Monday, May 7, 2012

Shallow Church Relationships

The Seven Levels of Intimacy

According to Matthew Kelly there are seven levels of intimacy. He describes them in his book, The Seven Levels of Intimacy, as they relate to couples. The principles however, apply to any relationship and any number of people. He describes succinctly how those of us who work with people in relationship understand intimacy: mutual self-revelation that causes us to know and be known. The principles could be applied to families and organizations – particularly the church.

The levels do not function as discrete modes of intimacy but intermingle at any given time, situation, or relationship. The seven levels described are:

(1) Clichés (“Pretty hot out there today, isn’t it?”)

(2) Facts (“Nasty accident on the road by the convenience store on my way home.”)

(3) Opinions (“I think the decision to change the date for the meeting is wrong.”)

(4) Hopes and Dreams (“Someday I’d like to own my own restaurant.”)

(5) Feelings (“This gray, rainy day has drained my motivation.”)

(6) Faults, Fears and Failures (“I am so messed up I can’t even make up my own mind.”)

(7) Legitimate Needs (“If you really knew me, you wouldn’t like me. I need to be loved even after you know my dark side.”)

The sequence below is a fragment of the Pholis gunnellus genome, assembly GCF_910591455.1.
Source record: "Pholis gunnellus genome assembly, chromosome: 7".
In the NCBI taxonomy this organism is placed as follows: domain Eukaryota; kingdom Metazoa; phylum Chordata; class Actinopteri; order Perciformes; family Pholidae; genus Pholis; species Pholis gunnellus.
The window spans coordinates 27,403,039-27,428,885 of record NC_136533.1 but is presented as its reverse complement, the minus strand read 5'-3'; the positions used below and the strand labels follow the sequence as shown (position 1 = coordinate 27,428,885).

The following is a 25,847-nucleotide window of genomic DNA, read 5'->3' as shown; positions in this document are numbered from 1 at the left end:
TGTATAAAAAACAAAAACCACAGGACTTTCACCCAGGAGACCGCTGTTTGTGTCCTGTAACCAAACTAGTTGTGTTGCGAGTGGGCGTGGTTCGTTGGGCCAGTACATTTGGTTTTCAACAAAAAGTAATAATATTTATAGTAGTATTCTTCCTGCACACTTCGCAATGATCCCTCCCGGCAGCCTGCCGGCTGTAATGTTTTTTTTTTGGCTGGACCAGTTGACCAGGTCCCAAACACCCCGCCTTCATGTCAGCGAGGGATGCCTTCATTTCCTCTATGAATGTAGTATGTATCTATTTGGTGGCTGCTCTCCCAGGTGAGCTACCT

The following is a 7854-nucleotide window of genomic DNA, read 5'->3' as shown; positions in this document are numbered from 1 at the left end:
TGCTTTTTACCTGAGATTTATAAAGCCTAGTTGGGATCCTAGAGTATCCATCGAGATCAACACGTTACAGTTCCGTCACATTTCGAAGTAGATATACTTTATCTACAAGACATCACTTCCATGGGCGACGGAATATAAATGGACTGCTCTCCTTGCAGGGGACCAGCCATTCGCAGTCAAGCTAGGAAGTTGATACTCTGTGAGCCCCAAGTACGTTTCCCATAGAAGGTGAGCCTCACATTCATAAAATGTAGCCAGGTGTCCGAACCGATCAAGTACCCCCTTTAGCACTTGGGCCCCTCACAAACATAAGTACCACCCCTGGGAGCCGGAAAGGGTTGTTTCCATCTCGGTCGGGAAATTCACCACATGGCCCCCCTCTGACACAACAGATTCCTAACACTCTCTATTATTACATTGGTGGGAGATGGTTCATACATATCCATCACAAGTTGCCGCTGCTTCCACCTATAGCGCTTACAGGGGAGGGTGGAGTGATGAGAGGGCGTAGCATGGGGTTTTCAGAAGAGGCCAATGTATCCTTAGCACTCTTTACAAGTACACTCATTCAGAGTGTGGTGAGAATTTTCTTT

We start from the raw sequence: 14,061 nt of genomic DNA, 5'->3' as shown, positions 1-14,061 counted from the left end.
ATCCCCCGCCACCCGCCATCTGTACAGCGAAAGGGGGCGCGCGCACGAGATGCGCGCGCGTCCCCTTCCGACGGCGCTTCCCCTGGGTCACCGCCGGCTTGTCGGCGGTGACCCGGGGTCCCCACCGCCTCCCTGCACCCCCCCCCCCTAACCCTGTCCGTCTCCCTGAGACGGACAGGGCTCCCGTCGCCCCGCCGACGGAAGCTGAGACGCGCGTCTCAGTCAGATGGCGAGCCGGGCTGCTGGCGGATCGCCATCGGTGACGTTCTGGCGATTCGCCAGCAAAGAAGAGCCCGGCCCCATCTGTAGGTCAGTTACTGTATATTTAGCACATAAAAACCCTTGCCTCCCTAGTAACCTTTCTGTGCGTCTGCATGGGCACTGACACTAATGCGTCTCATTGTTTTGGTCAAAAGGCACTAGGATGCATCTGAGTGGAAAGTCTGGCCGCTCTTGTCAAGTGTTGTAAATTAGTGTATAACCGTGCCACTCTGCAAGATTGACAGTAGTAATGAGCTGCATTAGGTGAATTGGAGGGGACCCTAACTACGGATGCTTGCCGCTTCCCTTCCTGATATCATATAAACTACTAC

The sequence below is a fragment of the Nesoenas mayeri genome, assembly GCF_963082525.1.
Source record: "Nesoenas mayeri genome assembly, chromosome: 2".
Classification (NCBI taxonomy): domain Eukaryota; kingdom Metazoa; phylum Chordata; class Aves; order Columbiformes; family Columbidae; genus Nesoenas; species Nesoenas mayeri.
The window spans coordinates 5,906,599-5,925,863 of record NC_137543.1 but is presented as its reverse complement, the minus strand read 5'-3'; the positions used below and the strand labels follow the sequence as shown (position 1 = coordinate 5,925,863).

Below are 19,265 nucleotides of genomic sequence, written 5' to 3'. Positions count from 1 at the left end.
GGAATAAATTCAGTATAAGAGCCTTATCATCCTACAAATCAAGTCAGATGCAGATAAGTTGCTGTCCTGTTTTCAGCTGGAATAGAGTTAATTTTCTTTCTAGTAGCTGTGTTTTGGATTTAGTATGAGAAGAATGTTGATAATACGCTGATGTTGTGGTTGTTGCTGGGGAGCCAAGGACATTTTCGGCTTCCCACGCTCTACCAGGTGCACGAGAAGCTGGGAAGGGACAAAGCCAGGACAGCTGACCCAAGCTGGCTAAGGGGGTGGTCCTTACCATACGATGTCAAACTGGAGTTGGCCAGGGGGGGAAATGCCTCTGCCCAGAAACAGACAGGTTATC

In this blog series, each of these will be explored as they relate to church relationships.

Many relationships, from casual acquaintances to long term committed partnerships, don’t advance past level three or four. There are a lot of people who would argue with me on this point, but if you ask people who deal at a professional level with relationships, they would agree. I have watched it in couples who have been together for decades – and these same people would report that they have a ‘deep relationship’. Relatively speaking, they probably have as deep a relationship as they can without some further guidance – maybe even as deep as it can be because of other issues – but we can always go deeper.

So what does this look like among church members? How does it benefit the local church or the church universal? How does a pastor nurture appropriate intimate relationships among their congregants? The next few blogs in this series will look at these questions as the seven levels are explored as they pertain to churches and their congregations.

1 comment:

  1. An awesome analysis of "the way we are."
    This blog should generate a lot of learning for clergy, a lens with which to view congregational life, and a valuable resource for clergy-care.